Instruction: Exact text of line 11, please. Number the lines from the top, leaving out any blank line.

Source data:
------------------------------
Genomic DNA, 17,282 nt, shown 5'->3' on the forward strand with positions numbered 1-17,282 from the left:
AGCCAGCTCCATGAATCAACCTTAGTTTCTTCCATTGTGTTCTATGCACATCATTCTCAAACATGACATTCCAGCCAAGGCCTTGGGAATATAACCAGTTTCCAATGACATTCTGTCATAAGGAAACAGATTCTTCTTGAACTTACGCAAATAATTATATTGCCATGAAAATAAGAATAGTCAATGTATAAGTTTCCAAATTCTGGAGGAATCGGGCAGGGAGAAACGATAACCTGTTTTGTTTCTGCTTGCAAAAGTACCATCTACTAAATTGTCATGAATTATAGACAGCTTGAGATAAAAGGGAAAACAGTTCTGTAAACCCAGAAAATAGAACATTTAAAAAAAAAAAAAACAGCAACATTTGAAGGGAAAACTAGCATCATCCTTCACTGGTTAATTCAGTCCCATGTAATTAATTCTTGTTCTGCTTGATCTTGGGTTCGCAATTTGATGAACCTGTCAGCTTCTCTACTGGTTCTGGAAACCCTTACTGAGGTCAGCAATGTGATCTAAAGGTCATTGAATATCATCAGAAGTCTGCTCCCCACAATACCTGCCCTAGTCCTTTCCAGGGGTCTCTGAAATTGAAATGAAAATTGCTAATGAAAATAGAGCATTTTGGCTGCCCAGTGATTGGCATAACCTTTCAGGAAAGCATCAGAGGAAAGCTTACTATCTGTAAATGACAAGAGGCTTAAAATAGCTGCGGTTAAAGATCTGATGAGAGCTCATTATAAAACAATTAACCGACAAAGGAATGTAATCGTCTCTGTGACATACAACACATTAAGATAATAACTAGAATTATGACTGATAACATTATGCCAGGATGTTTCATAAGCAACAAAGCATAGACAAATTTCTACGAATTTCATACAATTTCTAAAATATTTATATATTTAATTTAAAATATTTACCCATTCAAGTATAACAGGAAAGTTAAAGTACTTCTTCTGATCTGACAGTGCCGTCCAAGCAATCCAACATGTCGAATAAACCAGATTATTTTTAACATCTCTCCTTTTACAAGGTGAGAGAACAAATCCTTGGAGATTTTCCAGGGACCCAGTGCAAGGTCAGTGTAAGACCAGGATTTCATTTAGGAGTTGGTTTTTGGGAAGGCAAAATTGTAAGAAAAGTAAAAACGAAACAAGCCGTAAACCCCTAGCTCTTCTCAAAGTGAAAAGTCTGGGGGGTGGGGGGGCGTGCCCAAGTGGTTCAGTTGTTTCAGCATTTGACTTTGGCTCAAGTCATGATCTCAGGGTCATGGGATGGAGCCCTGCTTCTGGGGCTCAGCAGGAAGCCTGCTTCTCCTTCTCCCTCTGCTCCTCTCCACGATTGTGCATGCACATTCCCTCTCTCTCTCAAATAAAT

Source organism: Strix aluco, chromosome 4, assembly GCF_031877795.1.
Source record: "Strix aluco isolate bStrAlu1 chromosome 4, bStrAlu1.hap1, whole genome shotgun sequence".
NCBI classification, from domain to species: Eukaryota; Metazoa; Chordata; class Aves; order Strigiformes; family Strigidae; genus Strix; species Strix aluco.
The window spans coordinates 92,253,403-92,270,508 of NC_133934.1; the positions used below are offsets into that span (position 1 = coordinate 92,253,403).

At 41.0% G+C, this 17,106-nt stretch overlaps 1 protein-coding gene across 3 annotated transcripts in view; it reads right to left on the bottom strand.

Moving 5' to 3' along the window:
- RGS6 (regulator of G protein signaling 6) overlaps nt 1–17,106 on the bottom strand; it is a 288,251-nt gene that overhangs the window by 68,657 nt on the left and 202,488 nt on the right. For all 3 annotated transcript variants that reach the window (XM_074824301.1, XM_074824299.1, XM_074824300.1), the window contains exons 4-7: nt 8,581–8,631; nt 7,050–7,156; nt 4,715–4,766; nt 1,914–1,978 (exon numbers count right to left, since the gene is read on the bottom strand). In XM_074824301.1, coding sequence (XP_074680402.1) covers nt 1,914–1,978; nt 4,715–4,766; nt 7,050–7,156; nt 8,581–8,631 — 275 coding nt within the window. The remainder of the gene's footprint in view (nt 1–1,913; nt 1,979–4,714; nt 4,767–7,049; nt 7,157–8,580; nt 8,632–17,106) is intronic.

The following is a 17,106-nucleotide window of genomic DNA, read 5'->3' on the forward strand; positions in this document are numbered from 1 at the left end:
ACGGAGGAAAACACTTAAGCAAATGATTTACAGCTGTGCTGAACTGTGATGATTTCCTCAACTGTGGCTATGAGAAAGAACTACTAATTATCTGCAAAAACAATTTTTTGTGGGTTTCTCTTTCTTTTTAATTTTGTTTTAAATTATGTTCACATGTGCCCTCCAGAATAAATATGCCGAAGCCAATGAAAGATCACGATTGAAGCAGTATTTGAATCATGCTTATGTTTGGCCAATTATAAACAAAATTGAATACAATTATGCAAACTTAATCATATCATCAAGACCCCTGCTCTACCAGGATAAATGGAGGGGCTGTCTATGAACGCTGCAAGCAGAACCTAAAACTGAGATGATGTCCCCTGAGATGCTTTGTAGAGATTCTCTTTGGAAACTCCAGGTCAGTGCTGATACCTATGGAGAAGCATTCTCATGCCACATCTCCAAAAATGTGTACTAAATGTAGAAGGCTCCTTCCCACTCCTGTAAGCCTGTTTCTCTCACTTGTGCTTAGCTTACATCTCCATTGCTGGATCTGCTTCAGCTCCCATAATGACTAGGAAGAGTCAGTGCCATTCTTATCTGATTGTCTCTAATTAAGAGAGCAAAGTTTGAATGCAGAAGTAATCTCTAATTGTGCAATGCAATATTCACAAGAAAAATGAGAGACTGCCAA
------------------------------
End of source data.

ACGGAGGAAAACACTTAAGCAAATGATTTACAGCTGTGCTGAACTGTGATGATTTCCTCAACTGTGGCTATGAGAAAGAACTACTAATTATCTGCAAAAACAATTTTTTGTGGGTTTCTCTTTCTTTTTAATTTTGTTTTAAATTATGTTCACATGTGCCCTCCAGAATAAATATGCCGAAGCCAATGAAAGATCACGATTGAAGCAGTATTTGAATCATGCTTATGTTTGGCCAATTATAAACAAAATTGAATACAATTATGCAAACTTAATCATATCATCAAGACCCCTGCTCTACCAGGATAAATGGAGGGGCTGTCTATGAACGCTGCAAGCAGAACCTAAAACTGAGATGATGTCCCCTGAGATGCTTTGTAGAGATTCTCTTTGGAAACTCCAGGTCAGTGCTGATACCTATGGAGAAGCATTCTCATGCCACATCTCCAAAAATGTGTACTAAATGTAGAAGGCTCCTTCCCACTCCTGTAAGCCTGTTTCTCTCACTTGTGCTTAGCTTACATCTCCATTGCTGGATCTGCTTCAGCTCCCATAATGACTAGGAAGAGTCAGTGCCATTCTTATCTGATTGTCTCTAATTAAGAGAGCAAAGTTTGAATGCAGAAGTAATCTCTAATTGTGCAATGCAATATTCACAAGAAAAATGAGAGACTGCCAA